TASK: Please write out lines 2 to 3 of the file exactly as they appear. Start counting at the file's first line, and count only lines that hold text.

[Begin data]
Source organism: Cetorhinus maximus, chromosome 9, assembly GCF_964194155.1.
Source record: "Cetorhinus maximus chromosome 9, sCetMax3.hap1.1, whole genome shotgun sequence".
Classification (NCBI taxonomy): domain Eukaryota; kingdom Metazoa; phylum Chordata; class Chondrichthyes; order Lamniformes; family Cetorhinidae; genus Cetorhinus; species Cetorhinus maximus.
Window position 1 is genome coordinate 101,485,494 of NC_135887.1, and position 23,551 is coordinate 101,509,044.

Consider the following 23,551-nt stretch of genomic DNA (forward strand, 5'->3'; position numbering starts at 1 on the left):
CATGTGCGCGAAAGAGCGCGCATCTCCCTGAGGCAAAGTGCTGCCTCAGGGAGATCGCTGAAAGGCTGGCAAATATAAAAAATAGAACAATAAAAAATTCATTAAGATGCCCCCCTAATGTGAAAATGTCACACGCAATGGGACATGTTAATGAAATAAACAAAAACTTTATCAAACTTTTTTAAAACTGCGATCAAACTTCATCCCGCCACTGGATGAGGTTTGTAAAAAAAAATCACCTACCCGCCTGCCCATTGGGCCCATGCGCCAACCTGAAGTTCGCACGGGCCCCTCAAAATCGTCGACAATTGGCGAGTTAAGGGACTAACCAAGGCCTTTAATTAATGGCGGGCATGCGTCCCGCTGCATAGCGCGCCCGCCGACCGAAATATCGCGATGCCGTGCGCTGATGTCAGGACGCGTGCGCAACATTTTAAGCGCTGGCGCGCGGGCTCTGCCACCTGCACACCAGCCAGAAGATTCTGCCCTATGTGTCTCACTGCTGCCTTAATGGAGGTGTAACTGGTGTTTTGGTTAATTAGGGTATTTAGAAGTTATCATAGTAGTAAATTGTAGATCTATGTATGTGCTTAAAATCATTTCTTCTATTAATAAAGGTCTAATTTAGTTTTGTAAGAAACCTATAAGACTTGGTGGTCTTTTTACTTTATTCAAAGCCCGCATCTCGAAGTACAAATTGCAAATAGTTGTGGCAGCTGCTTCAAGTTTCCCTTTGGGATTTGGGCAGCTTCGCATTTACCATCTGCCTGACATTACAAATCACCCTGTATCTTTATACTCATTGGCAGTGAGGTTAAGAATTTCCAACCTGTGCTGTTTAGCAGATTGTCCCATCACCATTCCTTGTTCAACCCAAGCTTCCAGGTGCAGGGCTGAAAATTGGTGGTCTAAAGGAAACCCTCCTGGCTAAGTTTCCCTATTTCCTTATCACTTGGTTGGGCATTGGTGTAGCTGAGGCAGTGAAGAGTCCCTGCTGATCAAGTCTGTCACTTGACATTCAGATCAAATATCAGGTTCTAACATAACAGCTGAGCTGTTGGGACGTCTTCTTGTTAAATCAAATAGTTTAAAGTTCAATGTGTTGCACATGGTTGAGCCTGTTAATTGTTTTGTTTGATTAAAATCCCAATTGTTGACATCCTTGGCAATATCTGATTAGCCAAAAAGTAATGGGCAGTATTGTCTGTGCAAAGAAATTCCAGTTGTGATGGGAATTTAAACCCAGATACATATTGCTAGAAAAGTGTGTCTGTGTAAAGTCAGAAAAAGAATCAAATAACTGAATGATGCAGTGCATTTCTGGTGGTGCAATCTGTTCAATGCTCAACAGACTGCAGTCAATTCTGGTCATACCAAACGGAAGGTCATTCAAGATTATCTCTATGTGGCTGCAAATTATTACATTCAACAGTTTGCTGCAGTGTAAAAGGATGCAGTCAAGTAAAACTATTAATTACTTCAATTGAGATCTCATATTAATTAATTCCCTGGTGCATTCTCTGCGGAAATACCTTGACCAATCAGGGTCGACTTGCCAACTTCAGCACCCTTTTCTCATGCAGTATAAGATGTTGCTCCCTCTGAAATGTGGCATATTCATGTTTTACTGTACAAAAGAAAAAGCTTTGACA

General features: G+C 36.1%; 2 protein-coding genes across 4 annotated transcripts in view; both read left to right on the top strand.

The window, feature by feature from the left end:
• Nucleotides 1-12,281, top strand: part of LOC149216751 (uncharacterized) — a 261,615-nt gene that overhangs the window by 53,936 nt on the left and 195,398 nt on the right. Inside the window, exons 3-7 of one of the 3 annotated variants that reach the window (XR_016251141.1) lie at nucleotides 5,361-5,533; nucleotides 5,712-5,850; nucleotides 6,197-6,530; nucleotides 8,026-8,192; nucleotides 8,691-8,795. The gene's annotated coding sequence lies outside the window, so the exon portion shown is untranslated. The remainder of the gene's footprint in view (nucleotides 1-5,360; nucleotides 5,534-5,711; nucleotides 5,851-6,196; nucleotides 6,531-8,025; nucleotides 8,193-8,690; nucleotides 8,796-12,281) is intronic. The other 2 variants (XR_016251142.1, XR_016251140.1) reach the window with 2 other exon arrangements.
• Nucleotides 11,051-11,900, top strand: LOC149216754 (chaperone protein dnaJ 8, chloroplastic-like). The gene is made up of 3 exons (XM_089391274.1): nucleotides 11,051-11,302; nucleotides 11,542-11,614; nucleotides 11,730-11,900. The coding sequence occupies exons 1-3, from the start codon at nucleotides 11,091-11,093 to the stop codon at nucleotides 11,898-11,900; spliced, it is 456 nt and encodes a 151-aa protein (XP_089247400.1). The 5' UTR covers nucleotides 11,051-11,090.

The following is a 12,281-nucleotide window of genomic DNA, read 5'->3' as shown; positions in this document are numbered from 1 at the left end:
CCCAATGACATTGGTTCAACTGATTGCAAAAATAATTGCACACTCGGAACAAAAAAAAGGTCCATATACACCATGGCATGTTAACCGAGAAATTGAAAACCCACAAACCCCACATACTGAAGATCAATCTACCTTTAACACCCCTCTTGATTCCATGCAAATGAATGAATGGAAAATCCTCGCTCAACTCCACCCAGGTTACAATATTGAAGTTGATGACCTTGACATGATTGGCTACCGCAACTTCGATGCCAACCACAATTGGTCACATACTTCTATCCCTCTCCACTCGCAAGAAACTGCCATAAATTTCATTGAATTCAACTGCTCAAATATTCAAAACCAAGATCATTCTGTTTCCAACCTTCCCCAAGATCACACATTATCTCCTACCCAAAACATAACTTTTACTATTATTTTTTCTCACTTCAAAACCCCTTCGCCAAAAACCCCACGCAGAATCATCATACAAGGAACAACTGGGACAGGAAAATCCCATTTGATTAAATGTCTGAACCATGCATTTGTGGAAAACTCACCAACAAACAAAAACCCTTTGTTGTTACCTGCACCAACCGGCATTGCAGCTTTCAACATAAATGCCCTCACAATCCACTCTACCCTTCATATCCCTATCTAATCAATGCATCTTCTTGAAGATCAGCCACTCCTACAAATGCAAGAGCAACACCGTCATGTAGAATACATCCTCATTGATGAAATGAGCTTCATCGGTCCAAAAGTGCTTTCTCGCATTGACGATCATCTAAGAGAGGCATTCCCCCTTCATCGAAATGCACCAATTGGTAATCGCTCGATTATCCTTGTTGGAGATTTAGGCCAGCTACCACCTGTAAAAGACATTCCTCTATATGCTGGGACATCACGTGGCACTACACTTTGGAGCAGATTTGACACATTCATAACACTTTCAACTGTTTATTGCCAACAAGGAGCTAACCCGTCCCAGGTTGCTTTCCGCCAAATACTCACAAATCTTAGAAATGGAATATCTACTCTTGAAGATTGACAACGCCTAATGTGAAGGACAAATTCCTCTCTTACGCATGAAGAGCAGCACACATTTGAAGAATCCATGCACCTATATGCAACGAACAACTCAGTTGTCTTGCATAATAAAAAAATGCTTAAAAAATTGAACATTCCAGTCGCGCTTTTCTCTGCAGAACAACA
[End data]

Source record: "Cetorhinus maximus chromosome 9, sCetMax3.hap1.1, whole genome shotgun sequence".
Classification (NCBI taxonomy): domain Eukaryota; kingdom Metazoa; phylum Chordata; class Chondrichthyes; order Lamniformes; family Cetorhinidae; genus Cetorhinus; species Cetorhinus maximus.